However, the playfulness that defines other JK menus is not lost on Faccia Brutta. The dessert list includes “baked Sorrentina,” a baked Alaska riff made with Sorrento lemon curd, housemade vanilla gelato, and candied citrus.
3. Pasta for everyone.
One feature that Faccia Brutta does share with Coppa is an emphasis on housemade pastas; the newer restaurant features eight pastas that are made on-site. Early on, Oringer says that two have emerged as favorites: paccheri with rock shrimp and crab in a spicy tomato sauce, and a spinach-based pansotti that’s hand-filled with Swiss chard and ricotta in a brown butter-walnut sauce.
The restaurant has gone to great lengths to ensure that gluten-intolerant diners can enjoy the dishes as they were meant to be prepared: each pasta shape is also available gluten-free.
4. You won’t recognize it.
It may be hard for passerby to conceive that the two-floor restaurant with a packed front patio was used for anything other than hospitality in the recent past, but the space’s former tenant was a spa and tanning salon. After the townhouse building was purchased by a new owner it was completely gutted, allowing its new tenants to completely re-imagine the space.
What resulted was an airy upstairs with whitewashed brick walls and flora-festooned light fixtures, constituting the main dining room. But a trip down the stairs takes you to Bar Pallino, a new-concept-within-a-new-concept.
5. Bar Pallino is a whole other world.
Once you’ve made it down the stairs, you’ll pass through a narrow hallway lined with vinyl records that aren’t just for show. The titles are pulled from Bissonnette’s personal collection of over 10,000 records, and at any given time one of them will be spinning behind the bar.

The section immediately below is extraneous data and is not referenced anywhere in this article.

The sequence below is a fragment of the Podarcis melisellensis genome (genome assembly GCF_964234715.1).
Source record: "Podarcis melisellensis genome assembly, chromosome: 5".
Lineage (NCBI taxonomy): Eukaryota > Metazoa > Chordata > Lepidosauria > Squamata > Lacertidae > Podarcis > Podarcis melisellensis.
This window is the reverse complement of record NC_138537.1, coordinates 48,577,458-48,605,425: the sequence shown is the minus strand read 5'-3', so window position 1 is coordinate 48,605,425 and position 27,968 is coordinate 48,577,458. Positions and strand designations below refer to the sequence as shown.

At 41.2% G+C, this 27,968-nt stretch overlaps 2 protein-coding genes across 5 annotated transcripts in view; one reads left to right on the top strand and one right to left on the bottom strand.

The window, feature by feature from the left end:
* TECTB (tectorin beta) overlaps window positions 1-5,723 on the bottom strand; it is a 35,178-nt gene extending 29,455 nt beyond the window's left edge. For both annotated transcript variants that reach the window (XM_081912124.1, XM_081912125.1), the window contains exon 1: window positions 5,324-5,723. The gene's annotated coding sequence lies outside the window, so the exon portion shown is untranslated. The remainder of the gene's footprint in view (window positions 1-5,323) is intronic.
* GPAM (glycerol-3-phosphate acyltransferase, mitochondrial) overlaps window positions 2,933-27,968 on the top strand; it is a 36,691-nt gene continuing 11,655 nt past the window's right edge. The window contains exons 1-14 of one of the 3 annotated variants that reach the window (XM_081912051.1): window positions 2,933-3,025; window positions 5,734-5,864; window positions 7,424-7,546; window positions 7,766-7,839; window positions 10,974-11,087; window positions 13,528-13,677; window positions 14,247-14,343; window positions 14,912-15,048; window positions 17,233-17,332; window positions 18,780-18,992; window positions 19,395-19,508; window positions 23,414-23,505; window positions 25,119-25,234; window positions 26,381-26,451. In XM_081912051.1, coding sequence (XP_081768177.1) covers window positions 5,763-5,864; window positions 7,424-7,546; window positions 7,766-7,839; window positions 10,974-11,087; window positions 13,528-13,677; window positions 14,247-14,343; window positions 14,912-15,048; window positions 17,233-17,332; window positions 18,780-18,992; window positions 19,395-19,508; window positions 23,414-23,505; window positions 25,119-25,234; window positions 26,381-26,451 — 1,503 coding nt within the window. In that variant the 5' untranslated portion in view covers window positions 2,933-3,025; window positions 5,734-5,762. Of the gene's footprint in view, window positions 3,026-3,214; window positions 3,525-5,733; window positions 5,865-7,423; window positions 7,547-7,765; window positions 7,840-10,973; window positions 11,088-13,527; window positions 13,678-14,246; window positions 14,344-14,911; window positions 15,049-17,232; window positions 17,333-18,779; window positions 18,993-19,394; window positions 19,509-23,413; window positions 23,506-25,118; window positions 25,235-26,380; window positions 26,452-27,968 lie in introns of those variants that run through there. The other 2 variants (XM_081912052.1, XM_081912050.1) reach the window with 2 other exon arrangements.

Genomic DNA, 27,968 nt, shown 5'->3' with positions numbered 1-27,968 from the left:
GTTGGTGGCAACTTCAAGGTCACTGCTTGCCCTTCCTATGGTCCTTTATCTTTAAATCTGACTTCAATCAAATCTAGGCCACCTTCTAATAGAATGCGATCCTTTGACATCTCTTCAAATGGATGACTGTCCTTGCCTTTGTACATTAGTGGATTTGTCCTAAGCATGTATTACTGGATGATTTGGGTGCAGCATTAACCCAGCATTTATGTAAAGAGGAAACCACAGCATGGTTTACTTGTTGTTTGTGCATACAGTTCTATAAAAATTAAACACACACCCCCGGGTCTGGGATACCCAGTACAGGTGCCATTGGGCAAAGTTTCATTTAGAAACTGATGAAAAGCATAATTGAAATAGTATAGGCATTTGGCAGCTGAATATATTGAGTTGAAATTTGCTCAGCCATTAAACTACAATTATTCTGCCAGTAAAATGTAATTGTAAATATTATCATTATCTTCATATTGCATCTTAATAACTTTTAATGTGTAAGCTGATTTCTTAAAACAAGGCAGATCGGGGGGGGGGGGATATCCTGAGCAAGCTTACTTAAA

Natural wine rules the day at pint-sized Bar Pallino, but it’s not the only thing that the semi-secret drinking hole is pouring. Pre or post-dinner imbibers can catch a quartet of house Negronis including The Jitney, made with mezcal, Campari, Cinzano, and espresso-infused Spanish vermouth, and a selection of small-scale mezcal brands favored by Battles and Oringer.
“I’ve been a huge mezcal lover for a long, long time,” Oringer says of the seemingly out-of-the-blue inclusion. “You you see a lot of mezcal in cool cocktail spots around Italy and Europe now, so we wanted to feature a decent number of mezcals down there too.”
The little sister-space even maintains its own separate menu of snacky food items, which are written up on a piece of wax paper hanging by the bar. Expect foie gras torchon, burrata, and caviar, and Gilda, a type of Spanish pinxto made by skewering olives, peppers, and meat.
Faccia Brutta and Bar Pallino may be an eclectic combination, but both call back to what’s long been an organizing principle for the restaurant group and its owners: fun.
“I’m just super-psyched to be open,” Oringer says of the restaurant as a whole. “It’s been a long battle, and it’s just great to see people eating food, drinking, and having a good time.”